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Tuesday, October 2, 2012

Poetic Mould


By Savitha Hira
Photography: Pankaj Anand & Rajesh Vora; Courtesy SRDA

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When each participant takes a few steps forward, far-reaching changes in the stimuli-response equation can transform into path-breaking design diktats...

It is a given; to work with a mindset governed by predispositions; a comfort zone born out of habituation rather than logical reasoning; and many a time, flow with the innate pressure to perform, irrespective. In such commonplace scenario, breaking out of a preconceived mould is no mean feat. It demands exemplar courage.

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Where even the slightest shift in one’s comfort zone at times needs cushioning; a paradigm shift requires guts. Guts that businessman of 25 years, owner of Ispat exhibited, when he assigned his new 3500 sq. ft. plus office premises to architect Samira Rathod, to mould with her offbeat sensibilities of design, into his envisaged workplace.

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Her design has never been about conventionality. In fact, her design is more about a home-grown approach set amidst the multi-dimensional imagery of a personalised comfort zone. It could mean one thing now and another a moment later; devoid of fuss and frolic; yet tangible in its candid influence, quietly reaching out to a range of receptivity.

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What you see here is an office but appears more like an overly spacious den-kind-of work space – homely, warm, with a touch of quirkiness that proclaims its individuality. As if the designer wanted to repeatedly reinstate how she has accomplished this differentiation - in treatment, in material play, in spatial configuration, through distinctive touches of her signature furniture and products.

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The envelope in plywood follows a philharmonic path; the use of ply, veneer, frosted glass, composite marble, the pastiche effect on the walls and ceiling, beautifully exposed wood grains... call your attention, akin to different musical notes combining in an exquisite rhythm to constitute a symphony.  The imagery even extends to the actual placement of a large free-for-all conference-table with a central electric-point-access axis that simulates a large piano in a philharmonic orchestra!

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With the tectonics for the office following a design vocabulary that flirts with atypical material application and flaunts its mechanizations (butt joints, wood grains, floor joints, overlaps, etc) in a aesthetic born of function, it is ultimately about sensitizing the soul to the comfort level it seeks and feels satiated with. Only, Samira has, in this attempt at wrapping the office into something else that is effectively un-office like yet respects the hierarchy of the conventional office, kind of teed off towards the excessive. A little more subtlety, reminiscent of her earlier examples of restraint, could perhaps have evolved into a more diametrically evolved effort.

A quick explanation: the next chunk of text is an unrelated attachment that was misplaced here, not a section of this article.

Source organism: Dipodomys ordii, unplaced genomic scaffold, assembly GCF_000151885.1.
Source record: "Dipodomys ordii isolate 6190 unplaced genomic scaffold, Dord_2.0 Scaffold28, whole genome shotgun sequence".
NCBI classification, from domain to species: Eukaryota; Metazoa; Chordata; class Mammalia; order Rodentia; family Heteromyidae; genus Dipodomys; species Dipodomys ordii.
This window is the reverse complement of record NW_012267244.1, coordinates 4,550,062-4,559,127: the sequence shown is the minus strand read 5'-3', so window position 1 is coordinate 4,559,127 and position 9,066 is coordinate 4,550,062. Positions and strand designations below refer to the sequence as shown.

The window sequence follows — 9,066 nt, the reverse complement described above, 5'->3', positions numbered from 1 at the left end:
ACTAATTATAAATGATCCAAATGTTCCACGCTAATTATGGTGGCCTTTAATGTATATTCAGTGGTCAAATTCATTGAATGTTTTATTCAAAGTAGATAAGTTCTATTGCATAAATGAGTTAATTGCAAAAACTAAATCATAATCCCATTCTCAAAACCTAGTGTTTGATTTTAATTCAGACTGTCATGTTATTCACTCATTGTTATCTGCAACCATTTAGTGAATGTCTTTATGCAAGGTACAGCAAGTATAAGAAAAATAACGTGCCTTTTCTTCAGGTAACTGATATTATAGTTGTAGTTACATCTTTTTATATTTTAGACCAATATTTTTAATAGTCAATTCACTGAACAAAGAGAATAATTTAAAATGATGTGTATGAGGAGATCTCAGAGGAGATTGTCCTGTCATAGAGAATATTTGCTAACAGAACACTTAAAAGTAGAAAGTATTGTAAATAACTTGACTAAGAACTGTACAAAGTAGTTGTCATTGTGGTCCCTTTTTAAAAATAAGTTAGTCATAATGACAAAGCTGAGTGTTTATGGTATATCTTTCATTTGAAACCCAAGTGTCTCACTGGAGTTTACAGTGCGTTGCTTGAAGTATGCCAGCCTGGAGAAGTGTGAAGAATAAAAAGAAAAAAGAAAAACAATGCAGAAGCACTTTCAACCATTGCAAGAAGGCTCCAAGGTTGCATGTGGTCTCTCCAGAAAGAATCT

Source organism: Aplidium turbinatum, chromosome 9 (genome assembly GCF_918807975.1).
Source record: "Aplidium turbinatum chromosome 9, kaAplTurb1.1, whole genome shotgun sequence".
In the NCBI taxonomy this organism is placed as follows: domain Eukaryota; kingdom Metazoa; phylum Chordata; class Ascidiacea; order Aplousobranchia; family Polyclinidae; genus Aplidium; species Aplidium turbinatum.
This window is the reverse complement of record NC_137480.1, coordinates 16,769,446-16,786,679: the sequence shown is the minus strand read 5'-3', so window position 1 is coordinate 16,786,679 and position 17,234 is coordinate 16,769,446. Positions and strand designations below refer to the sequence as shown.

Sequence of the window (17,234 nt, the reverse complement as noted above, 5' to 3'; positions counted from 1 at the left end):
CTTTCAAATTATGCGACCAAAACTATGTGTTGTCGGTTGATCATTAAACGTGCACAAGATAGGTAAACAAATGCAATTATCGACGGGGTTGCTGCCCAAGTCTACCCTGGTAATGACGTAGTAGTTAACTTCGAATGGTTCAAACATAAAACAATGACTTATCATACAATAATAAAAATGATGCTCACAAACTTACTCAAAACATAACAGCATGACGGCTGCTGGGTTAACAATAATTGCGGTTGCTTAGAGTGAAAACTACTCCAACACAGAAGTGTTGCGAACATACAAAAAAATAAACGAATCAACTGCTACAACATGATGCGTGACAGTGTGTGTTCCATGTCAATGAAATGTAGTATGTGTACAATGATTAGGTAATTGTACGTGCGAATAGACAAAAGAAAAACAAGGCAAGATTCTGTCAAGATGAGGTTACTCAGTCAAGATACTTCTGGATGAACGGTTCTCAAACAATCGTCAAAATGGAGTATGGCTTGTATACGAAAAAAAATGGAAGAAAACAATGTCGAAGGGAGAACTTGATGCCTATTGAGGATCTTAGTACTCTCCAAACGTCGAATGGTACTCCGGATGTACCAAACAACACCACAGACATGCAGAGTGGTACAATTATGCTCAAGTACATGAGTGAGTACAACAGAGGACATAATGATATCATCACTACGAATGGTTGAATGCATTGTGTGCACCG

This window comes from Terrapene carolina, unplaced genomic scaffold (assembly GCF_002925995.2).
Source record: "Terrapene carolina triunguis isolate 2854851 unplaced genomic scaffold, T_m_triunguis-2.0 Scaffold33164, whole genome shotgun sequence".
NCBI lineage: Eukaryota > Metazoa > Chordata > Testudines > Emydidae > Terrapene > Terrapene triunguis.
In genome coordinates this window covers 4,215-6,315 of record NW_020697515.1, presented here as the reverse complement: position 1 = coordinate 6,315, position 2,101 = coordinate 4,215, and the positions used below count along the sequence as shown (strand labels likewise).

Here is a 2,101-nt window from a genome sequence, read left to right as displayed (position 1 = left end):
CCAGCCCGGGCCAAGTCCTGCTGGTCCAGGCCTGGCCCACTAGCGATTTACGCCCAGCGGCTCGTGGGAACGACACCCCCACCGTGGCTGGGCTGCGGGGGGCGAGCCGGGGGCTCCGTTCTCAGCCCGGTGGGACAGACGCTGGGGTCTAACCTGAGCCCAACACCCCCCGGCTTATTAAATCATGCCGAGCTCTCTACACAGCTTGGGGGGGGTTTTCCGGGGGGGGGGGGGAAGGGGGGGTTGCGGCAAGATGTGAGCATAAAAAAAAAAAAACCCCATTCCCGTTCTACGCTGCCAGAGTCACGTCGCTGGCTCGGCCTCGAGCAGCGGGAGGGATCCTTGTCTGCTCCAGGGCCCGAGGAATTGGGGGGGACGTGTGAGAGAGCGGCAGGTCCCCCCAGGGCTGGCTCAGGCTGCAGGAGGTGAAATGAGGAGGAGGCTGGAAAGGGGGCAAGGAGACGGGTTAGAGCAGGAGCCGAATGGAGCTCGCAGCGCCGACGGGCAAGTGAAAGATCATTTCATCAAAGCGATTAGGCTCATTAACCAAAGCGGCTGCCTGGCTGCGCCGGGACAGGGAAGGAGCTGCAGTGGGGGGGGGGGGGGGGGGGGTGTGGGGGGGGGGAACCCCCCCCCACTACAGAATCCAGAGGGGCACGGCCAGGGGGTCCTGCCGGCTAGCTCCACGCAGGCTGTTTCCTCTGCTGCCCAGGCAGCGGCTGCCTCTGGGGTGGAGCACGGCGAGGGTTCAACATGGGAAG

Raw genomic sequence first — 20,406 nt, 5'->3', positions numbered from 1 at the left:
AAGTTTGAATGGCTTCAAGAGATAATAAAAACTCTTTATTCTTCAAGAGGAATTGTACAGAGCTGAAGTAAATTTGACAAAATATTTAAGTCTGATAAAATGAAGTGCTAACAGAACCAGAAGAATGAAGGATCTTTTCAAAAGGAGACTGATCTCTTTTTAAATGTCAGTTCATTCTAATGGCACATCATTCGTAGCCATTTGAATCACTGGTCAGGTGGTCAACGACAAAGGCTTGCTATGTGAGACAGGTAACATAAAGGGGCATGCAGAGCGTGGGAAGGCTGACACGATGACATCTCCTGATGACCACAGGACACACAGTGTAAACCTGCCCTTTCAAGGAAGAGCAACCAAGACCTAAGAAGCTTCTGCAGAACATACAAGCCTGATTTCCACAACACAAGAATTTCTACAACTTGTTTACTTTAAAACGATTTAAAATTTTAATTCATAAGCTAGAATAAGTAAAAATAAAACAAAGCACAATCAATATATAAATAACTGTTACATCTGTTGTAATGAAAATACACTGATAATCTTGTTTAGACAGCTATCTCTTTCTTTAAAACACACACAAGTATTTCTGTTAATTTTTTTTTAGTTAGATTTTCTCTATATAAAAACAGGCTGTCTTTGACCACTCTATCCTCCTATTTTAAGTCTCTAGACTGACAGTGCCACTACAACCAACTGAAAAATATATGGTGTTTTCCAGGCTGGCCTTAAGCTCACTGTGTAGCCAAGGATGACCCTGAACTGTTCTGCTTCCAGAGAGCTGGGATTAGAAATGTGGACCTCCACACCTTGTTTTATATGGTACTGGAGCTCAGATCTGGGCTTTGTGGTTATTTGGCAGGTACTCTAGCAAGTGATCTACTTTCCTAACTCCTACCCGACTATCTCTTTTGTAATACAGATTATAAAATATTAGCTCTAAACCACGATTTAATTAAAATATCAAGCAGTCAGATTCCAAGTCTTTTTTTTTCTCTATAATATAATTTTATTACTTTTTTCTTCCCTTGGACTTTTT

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6 comments:

  1. We are not told what business the office is for, as after all, design is about expressing the identity of the client. It seems strangely indian in the use of wood, but I must disagree with the its use on the ceiling - especially knowing the cost involved. Many old indian buildings used wood for the ceiling but in a very decorative form through carving and inlays. To use flat veneered (I assume) panels undermines its qualities and characteristics. Look at John Outram's ceilings for Rice University in Texas.
    In response to IAnD's discussion thread: How easy or difficult is it to break free from a conventional mould? How successful is out-of-box design thinking?

    ReplyDelete
  2. Well, I disagree with Anthony Sully. Just because it is India does not necessarily mean that a wooden panel has to be ornate. IMHO I do not find any thing wrong with this wooden looking ceiling being flat panelled. Certainly it doesn't go against the tradition of India. Like the Romans did in the olden days to have fluted columns to "hide" the gaps of stone /marble joints, in India too ornament was used in wood to partially conceal the joints. With modernism creeping in, technology has given seamless joints. Why not make use of it. Probably i would agree if the interior was an adaptive re-use of a heritage Indian building with lots of wood. What we find here is a modern Interior. Again IMHO the wooden panels go very well with the other interior elements found in this interior. And veneer is not all that costly.

    I agree that what business this office is meant for should have been mentioned.

    PRSS

    ReplyDelete
  3. Beautiful, clean and lovely light and space!
    Very nice! I enjoyed it.
    Thank you.

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  4. Shahrizan Amir HamzahOctober 8, 2012 at 1:52 PM

    I agree with Mr Sully. Without knowing the office function, we cant tell.

    To answer the first question, from a personal standpoint, I break the mould but the client puts it back...
    In response to IAnD's discussion thread: How easy or difficult is it to break free from a conventional mould? How successful is out-of-box design thinking?

    ReplyDelete
  5. Aundrea Ali Artist/ E-commerce/Home Based Business OwnerOctober 1, 2014 at 9:05 AM

    Fantastic, Elagant, Functional, . Just brillant! Aundrea's Art Zone. Loved it!

    Aundrea Ali
    Artist/ E-commerce/Home Based Business Owner

    ReplyDelete

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